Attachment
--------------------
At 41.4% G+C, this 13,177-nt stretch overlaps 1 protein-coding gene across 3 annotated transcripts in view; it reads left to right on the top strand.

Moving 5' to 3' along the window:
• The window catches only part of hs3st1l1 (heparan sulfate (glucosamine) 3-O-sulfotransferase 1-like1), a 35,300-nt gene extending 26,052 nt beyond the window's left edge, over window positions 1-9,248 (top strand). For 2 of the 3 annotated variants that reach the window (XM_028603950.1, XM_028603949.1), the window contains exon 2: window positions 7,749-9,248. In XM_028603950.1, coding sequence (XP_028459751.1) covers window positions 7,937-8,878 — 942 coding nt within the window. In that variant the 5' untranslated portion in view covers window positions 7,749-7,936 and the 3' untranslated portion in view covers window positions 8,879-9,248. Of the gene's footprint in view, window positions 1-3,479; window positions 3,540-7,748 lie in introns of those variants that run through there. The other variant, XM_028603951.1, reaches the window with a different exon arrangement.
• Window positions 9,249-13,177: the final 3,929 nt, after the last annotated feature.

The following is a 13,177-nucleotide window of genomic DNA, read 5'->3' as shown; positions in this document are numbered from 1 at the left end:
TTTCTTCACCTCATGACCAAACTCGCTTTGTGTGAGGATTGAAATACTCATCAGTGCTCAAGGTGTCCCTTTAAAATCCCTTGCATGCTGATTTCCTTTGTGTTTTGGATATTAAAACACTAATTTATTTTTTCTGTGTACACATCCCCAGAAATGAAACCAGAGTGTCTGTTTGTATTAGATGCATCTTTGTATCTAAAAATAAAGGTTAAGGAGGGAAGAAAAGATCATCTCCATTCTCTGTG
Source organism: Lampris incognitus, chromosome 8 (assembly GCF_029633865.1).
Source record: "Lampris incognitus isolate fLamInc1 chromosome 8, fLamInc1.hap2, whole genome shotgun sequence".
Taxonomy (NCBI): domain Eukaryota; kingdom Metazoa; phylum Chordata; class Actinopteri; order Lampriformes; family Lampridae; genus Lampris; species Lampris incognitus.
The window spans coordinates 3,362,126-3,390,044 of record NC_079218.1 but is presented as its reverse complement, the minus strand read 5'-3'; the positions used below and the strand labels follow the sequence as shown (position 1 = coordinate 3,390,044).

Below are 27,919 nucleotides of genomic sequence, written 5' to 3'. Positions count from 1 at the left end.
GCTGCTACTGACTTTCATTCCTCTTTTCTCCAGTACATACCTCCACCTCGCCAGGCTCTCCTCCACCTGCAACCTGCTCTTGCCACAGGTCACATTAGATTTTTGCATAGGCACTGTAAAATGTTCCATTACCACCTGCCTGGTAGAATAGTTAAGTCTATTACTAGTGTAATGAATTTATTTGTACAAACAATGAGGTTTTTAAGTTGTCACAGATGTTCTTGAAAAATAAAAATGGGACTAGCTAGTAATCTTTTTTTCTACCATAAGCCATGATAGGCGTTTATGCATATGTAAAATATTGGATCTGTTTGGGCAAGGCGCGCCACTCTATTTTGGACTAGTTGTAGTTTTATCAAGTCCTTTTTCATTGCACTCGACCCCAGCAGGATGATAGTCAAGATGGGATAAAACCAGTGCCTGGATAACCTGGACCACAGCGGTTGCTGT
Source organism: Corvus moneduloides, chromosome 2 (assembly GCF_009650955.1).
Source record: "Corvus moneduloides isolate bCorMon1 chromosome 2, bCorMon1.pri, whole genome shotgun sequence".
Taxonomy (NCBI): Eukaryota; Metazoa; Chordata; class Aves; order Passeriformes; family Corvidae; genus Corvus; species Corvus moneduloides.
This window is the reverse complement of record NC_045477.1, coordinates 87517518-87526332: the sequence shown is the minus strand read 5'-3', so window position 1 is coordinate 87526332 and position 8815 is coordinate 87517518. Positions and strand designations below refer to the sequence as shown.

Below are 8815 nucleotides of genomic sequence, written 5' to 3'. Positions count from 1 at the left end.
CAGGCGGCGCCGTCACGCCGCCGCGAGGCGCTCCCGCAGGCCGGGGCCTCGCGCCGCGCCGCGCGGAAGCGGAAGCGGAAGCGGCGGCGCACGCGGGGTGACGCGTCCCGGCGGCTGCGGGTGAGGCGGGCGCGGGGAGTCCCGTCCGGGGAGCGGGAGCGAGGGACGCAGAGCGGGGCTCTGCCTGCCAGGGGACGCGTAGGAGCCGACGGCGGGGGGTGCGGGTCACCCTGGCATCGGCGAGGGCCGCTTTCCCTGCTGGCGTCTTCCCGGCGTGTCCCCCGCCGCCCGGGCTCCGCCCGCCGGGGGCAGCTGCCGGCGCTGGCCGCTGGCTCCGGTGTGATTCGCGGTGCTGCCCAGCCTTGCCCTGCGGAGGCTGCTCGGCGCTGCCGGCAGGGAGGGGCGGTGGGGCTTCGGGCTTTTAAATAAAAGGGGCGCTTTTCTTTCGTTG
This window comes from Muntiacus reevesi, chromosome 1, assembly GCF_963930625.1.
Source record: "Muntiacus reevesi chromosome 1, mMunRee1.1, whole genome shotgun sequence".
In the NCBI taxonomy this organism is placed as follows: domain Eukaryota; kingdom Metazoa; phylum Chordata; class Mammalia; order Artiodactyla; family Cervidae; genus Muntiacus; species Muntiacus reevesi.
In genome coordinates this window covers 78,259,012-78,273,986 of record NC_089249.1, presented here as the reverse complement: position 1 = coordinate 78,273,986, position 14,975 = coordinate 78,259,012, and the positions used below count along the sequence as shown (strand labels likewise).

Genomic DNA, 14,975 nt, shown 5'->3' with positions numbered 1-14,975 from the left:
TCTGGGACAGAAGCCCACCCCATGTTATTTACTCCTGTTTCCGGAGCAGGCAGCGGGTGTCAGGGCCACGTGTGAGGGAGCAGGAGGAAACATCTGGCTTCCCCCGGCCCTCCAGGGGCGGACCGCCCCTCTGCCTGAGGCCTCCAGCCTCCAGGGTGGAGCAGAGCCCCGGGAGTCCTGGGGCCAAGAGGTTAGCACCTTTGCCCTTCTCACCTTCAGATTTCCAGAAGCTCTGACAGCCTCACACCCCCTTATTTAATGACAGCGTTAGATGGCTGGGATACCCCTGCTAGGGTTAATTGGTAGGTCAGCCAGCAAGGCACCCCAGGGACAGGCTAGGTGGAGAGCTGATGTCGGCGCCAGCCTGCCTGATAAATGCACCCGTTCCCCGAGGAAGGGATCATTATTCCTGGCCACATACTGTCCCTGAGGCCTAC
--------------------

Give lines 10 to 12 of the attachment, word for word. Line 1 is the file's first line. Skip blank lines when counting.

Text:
The window spans coordinates 3,362,126-3,390,044 of record NC_079218.1 but is presented as its reverse complement, the minus strand read 5'-3'; the positions used below and the strand labels follow the sequence as shown (position 1 = coordinate 3,390,044).

Below are 27,919 nucleotides of genomic sequence, written 5' to 3'. Positions count from 1 at the left end.
GCTGCTACTGACTTTCATTCCTCTTTTCTCCAGTACATACCTCCACCTCGCCAGGCTCTCCTCCACCTGCAACCTGCTCTTGCCACAGGTCACATTAGATTTTTGCATAGGCACTGTAAAATGTTCCATTACCACCTGCCTGGTAGAATAGTTAAGTCTATTACTAGTGTAATGAATTTATTTGTACAAACAATGAGGTTTTTAAGTTGTCACAGATGTTCTTGAAAAATAAAAATGGGACTAGCTAGTAATCTTTTTTTCTACCATAAGCCATGATAGGCGTTTATGCATATGTAAAATATTGGATCTGTTTGGGCAAGGCGCGCCACTCTATTTTGGACTAGTTGTAGTTTTATCAAGTCCTTTTTCATTGCACTCGACCCCAGCAGGATGATAGTCAAGATGGGATAAAACCAGTGCCTGGATAACCTGGACCACAGCGGTTGCTGT